There was a time when the New York Yankees were in on almost every deal—at the trade deadline, in the offseason, whenever. Even if they didn't land a particular player, they were hanging around the margins with their wallet and farm system open.
These days, the buzzword in the Bronx is "restraint." And that's a good thing.
Oh, sure, New York has been linked to high-profile trade targets as the July 31 non-waiver cutoff looms.
Still, King added, "the talks didn't go very far," and Cueto ultimately landed on the Kansas City Royals.
All of a sudden, that's the Yankee paradigm: kick the tires but don't squeeze the trigger, to mix ham-fisted metaphors.
This newfound pragmatism was on display last July, when the Yankees made a slew of moves—bringing in third baseman Chase Headley and right-hander Brandon McCarthy, among others—but ducked a headline-grabbing, farm system-depleting megadeal.
And that, if anyone recalls, was in Derek Jeter's final season, when the pressure was on general manager Brian Cashman to make a playoff push for The Captain's swan song.
Over the winter, likewise, the Yankees held back, letting the big free-agent fish ink deals elsewhere and opting, generally, to roll with what they had.
With the Bronx Bombers' first postseason appearance since 2012 in sight, is this the moment they uncoil and swing for the fences? Probably not.
"There is a strong possibility that there might not be anything that makes sense for us," Cashman told ESPNNewYork.com's Andrew Marchand.
There's wiggle room in that sentence. Most GMs play it close to the vest this time of year, denying that any trades are brewing and then, suddenly, engineering a trade.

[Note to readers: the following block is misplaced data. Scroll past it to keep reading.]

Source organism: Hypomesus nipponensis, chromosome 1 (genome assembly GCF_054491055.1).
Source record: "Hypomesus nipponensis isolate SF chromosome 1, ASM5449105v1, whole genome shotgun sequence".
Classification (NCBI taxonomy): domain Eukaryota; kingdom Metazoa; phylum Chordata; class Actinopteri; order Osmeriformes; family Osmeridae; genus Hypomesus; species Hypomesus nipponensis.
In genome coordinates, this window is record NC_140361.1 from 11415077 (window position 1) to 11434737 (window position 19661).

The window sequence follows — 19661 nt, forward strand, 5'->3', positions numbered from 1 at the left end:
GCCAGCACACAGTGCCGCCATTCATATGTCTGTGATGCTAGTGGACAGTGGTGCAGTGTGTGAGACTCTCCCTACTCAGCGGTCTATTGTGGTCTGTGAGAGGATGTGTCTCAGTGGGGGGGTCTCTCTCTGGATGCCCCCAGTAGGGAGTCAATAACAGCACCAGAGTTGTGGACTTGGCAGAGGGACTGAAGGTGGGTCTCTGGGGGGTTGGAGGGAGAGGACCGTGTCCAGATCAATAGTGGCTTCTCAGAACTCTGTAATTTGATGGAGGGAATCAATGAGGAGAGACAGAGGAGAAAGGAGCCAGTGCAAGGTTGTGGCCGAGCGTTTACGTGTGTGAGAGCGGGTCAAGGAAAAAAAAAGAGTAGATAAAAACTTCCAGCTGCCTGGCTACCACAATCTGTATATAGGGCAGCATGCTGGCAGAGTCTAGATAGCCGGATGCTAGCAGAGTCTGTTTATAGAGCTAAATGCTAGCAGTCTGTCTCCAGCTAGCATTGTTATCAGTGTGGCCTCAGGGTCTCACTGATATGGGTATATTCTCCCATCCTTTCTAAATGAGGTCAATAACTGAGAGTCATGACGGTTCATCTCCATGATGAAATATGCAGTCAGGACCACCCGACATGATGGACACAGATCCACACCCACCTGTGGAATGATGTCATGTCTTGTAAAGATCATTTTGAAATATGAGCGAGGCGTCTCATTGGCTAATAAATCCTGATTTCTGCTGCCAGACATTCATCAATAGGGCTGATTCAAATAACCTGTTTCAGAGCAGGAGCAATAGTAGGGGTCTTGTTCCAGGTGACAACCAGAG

The Yankees are still the Yankees, after all, owners of baseball's second-highest payroll, the perennial big bullies.
And while they're nominal favorites in the mediocre, wide-open AL East, they have question marks in the rotation and at second base.
Even the offense—which ranks second in MLB in runs scored—is leaning on an aging veteran core that figures to need rest and re-enforcement down the stretch.
Plus, the Jays fired a bold shot Monday, acquiring All-Star shortstop Troy Tulowitzki from the Colorado Rockies to augment an already-loaded lineup. If Toronto also adds pitching, it could emerge as the new division favorites.
The Yankees, however, have begun to take the long view, prioritizing the future over the present. And it's paying dividends, as Joel Sherman of the New York Post noted in June:
The Yankees' farm system is improving — and that is not coming from any hype machine within pinstriped walls. I talked to six scouts who cover the system, and each confirmed there is a leap forward.
The least enthused said the Yankees at least have a pipeline now to promote useful players to the majors, and the most impressed offered, "Their system is a lot better. Dramatically better. They have come a long way in the last year."
Does it make sense to decimate that rebuilt farm for a rental ace or a hired bat, one that may or may not push New York deep into October? The trade deadline, after all, is littered with the corpses of clubs that went all in and faded out, including the Oakland A's in 2014.
The deep-pocketed Yankees should heed the lesson of the small-market Athletics, who shipped out top prospects and big league talent for pitchers Jeff Samardzija and Jon Lester and then lost to the Kansas City Royals in the Wild Card Game.
That's not to say the same fate will befall the Yankees if they go hard and get, say, Cole Hamels. The Philadelphia Phillies left-hander is signed through 2018, and New York has at least "inquired about [his] availability," per MLB.com's Bryan Hoch.
Yet, Hoch adds, the Yankees "are unwilling to part with several of the organization's top prospects," including right-hander Luis Severino, outfielder Aaron Judge, shortstop Jorge Mateo and first baseman Greg Bird.
That's New York's top four minor league chips, per Baseball America, which sounds an awful lot like "no blockbusters in the offing."
There was a time when New York was in on every deal. But the times, to quote a certain Greenwich Village-dwelling poet, are a-changing.
All statistics current as of July 27 and courtesy of MLB.com unless otherwise noted.